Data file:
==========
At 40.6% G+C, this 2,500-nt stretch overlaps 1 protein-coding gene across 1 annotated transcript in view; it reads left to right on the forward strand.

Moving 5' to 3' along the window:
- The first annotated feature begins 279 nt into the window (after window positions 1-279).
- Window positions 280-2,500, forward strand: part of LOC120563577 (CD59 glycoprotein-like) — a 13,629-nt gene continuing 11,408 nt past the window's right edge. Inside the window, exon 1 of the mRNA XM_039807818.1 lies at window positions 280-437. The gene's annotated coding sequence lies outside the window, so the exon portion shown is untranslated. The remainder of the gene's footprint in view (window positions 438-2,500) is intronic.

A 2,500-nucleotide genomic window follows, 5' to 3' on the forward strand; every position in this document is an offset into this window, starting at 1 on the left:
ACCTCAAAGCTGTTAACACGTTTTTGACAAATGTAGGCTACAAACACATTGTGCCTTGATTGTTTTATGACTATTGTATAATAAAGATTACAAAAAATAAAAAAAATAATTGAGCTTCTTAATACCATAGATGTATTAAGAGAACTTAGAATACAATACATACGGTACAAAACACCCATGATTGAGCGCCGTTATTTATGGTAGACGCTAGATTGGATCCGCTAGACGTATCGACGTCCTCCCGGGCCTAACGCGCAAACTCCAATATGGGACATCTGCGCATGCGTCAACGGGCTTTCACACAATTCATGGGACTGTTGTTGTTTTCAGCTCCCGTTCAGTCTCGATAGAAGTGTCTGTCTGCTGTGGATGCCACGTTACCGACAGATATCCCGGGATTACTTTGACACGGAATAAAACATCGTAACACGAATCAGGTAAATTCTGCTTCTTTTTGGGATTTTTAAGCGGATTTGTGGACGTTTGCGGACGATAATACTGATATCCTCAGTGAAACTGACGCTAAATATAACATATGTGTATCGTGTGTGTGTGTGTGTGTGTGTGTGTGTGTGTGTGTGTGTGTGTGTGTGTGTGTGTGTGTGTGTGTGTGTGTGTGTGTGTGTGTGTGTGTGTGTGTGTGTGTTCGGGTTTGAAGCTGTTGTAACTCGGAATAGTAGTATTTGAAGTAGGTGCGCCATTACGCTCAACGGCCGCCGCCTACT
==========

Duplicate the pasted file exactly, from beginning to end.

At 40.6% G+C, this 2,500-nt stretch overlaps 1 protein-coding gene across 1 annotated transcript in view; it reads left to right on the forward strand.

Moving 5' to 3' along the window:
- The first annotated feature begins 279 nt into the window (after window positions 1-279).
- Window positions 280-2,500, forward strand: part of LOC120563577 (CD59 glycoprotein-like) — a 13,629-nt gene continuing 11,408 nt past the window's right edge. Inside the window, exon 1 of the mRNA XM_039807818.1 lies at window positions 280-437. The gene's annotated coding sequence lies outside the window, so the exon portion shown is untranslated. The remainder of the gene's footprint in view (window positions 438-2,500) is intronic.

A 2,500-nucleotide genomic window follows, 5' to 3' on the forward strand; every position in this document is an offset into this window, starting at 1 on the left:
ACCTCAAAGCTGTTAACACGTTTTTGACAAATGTAGGCTACAAACACATTGTGCCTTGATTGTTTTATGACTATTGTATAATAAAGATTACAAAAAATAAAAAAAATAATTGAGCTTCTTAATACCATAGATGTATTAAGAGAACTTAGAATACAATACATACGGTACAAAACACCCATGATTGAGCGCCGTTATTTATGGTAGACGCTAGATTGGATCCGCTAGACGTATCGACGTCCTCCCGGGCCTAACGCGCAAACTCCAATATGGGACATCTGCGCATGCGTCAACGGGCTTTCACACAATTCATGGGACTGTTGTTGTTTTCAGCTCCCGTTCAGTCTCGATAGAAGTGTCTGTCTGCTGTGGATGCCACGTTACCGACAGATATCCCGGGATTACTTTGACACGGAATAAAACATCGTAACACGAATCAGGTAAATTCTGCTTCTTTTTGGGATTTTTAAGCGGATTTGTGGACGTTTGCGGACGATAATACTGATATCCTCAGTGAAACTGACGCTAAATATAACATATGTGTATCGTGTGTGTGTGTGTGTGTGTGTGTGTGTGTGTGTGTGTGTGTGTGTGTGTGTGTGTGTGTGTGTGTGTGTGTGTGTGTGTGTGTGTGTGTGTGTGTGTGTGTTCGGGTTTGAAGCTGTTGTAACTCGGAATAGTAGTATTTGAAGTAGGTGCGCCATTACGCTCAACGGCCGCCGCCTACT